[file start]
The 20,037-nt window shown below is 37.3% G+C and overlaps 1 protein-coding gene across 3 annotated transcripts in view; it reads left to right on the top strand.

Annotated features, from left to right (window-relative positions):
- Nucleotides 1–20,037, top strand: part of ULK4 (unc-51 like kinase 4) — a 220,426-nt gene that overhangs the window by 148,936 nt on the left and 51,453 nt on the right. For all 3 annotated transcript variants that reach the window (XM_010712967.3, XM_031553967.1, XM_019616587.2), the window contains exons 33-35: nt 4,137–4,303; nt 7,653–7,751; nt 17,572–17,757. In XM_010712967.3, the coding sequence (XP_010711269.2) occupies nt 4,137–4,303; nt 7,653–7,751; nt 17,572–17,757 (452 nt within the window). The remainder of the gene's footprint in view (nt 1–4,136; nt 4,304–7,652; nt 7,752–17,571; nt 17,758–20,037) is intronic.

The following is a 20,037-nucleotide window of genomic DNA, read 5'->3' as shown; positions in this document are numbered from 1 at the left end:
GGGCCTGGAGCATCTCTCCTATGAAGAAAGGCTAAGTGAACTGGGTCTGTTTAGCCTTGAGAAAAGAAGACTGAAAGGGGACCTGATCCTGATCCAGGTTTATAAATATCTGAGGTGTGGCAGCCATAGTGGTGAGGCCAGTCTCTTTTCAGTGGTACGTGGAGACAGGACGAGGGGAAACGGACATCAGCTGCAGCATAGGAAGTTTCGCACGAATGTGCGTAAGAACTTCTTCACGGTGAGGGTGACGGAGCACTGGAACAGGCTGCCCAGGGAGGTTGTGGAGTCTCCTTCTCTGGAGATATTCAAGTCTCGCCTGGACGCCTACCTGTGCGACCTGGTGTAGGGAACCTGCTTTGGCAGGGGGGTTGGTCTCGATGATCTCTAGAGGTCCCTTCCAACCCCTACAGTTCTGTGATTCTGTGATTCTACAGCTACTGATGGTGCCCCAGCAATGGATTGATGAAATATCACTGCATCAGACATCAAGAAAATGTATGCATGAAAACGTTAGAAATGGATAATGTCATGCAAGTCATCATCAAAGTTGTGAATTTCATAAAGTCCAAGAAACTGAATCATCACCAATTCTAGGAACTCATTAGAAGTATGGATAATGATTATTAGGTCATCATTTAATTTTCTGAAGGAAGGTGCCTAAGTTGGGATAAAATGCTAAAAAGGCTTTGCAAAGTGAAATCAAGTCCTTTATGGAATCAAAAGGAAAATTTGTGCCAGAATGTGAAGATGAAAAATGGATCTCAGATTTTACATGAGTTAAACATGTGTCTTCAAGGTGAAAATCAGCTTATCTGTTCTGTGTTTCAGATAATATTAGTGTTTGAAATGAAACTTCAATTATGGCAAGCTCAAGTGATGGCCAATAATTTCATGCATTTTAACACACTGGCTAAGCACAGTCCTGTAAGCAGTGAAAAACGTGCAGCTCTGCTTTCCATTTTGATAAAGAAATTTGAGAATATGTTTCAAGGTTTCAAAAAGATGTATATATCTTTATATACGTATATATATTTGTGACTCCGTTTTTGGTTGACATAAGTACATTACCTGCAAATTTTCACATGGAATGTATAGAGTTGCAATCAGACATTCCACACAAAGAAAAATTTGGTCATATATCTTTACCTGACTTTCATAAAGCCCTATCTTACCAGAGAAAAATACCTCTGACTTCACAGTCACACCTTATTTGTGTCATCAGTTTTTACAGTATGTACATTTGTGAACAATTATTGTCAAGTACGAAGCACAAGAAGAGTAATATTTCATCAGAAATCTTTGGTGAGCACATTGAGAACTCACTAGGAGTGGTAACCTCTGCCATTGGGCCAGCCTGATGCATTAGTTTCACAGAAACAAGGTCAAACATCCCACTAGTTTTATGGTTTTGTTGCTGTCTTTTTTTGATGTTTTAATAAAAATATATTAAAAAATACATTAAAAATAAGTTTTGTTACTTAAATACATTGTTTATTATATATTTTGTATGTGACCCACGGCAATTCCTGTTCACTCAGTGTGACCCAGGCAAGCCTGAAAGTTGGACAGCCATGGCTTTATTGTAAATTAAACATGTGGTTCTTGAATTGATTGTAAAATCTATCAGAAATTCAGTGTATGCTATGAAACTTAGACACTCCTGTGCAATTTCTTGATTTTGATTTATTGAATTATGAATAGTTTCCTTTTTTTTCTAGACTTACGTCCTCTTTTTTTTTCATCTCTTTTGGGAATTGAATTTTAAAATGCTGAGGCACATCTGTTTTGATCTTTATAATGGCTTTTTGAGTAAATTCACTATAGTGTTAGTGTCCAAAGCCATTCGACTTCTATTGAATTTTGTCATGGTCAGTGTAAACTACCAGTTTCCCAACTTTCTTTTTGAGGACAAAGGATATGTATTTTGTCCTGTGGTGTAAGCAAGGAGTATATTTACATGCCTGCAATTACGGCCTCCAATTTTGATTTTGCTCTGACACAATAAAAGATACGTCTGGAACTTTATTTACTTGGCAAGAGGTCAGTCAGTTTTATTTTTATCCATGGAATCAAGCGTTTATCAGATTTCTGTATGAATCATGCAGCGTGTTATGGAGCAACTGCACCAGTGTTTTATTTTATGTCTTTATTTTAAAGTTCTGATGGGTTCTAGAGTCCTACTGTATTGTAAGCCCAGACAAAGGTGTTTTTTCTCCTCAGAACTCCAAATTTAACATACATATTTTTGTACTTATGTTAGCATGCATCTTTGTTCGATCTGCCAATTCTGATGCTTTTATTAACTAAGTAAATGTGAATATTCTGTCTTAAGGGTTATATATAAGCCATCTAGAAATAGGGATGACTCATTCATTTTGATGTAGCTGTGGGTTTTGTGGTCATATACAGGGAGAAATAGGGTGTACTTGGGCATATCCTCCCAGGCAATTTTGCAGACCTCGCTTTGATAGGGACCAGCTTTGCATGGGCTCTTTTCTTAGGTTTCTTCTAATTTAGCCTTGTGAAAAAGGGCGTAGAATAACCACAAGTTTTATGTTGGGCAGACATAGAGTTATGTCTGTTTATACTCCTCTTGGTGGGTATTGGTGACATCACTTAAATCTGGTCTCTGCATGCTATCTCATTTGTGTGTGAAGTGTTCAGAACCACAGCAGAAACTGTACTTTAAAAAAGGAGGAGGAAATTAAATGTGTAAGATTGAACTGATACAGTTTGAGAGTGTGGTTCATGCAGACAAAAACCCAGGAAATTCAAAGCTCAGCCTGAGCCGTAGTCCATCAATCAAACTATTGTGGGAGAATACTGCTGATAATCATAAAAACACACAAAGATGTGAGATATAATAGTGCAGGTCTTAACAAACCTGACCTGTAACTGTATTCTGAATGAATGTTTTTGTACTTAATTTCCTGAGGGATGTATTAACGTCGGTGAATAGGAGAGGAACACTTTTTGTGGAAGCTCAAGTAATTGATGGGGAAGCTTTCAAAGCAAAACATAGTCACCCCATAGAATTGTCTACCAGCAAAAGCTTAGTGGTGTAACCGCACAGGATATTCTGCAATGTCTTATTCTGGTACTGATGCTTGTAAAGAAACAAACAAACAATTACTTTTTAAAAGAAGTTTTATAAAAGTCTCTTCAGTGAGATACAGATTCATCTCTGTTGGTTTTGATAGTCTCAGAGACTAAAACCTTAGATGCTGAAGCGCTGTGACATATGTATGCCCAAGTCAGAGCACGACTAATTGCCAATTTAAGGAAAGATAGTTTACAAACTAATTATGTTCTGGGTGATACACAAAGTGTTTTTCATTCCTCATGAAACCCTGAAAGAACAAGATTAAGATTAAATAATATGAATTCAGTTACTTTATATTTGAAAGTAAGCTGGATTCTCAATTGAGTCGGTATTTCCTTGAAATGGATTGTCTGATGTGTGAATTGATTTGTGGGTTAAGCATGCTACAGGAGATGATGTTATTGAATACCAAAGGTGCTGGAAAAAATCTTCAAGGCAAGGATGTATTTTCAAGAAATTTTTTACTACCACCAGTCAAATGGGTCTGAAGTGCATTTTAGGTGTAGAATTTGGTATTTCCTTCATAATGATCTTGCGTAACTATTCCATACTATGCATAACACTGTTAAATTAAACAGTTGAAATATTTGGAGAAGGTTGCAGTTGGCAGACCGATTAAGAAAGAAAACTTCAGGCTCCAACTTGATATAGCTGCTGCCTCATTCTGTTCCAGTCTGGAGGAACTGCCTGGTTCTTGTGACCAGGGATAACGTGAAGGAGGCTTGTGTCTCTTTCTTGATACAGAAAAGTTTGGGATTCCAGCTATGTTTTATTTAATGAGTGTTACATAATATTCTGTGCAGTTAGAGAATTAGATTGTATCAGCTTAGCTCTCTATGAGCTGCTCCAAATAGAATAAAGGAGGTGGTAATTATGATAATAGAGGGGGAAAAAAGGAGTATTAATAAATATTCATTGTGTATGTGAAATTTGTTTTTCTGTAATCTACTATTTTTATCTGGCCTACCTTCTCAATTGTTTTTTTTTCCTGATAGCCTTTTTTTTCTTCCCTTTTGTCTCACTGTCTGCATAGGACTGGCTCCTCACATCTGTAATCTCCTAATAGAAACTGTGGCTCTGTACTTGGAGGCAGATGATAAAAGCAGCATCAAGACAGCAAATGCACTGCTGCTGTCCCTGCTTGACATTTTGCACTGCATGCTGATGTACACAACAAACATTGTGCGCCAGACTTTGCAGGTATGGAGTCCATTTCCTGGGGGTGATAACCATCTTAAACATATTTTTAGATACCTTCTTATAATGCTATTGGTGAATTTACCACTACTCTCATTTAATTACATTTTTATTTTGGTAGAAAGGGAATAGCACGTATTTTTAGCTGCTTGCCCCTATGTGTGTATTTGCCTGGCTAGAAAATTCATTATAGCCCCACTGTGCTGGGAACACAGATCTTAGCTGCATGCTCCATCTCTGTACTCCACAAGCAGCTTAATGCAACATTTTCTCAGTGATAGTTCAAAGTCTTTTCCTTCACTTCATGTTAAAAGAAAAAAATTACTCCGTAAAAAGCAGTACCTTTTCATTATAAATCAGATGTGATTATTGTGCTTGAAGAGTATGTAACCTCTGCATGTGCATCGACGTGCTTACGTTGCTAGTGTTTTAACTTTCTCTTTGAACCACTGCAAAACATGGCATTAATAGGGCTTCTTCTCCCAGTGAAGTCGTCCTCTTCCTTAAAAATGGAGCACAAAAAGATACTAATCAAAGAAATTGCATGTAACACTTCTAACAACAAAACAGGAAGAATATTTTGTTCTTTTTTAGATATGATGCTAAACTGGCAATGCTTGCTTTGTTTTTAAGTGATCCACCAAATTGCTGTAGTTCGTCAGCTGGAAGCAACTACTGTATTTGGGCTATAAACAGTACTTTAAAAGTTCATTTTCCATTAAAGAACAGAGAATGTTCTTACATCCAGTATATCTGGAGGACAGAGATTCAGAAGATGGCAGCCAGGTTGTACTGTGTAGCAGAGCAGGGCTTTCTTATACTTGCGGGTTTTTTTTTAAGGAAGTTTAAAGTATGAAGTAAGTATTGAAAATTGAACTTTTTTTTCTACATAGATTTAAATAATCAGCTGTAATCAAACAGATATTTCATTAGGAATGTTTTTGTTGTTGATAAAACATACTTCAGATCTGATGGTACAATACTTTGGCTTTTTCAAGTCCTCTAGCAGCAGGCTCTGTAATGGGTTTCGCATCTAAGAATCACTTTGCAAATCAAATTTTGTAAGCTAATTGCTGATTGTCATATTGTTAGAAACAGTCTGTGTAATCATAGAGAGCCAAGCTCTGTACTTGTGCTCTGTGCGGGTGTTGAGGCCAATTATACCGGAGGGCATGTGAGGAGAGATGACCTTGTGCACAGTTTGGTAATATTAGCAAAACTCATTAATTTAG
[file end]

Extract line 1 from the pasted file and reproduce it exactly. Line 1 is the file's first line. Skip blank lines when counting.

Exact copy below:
The 20,037-nt window shown below is 37.3% G+C and overlaps 1 protein-coding gene across 3 annotated transcripts in view; it reads left to right on the top strand.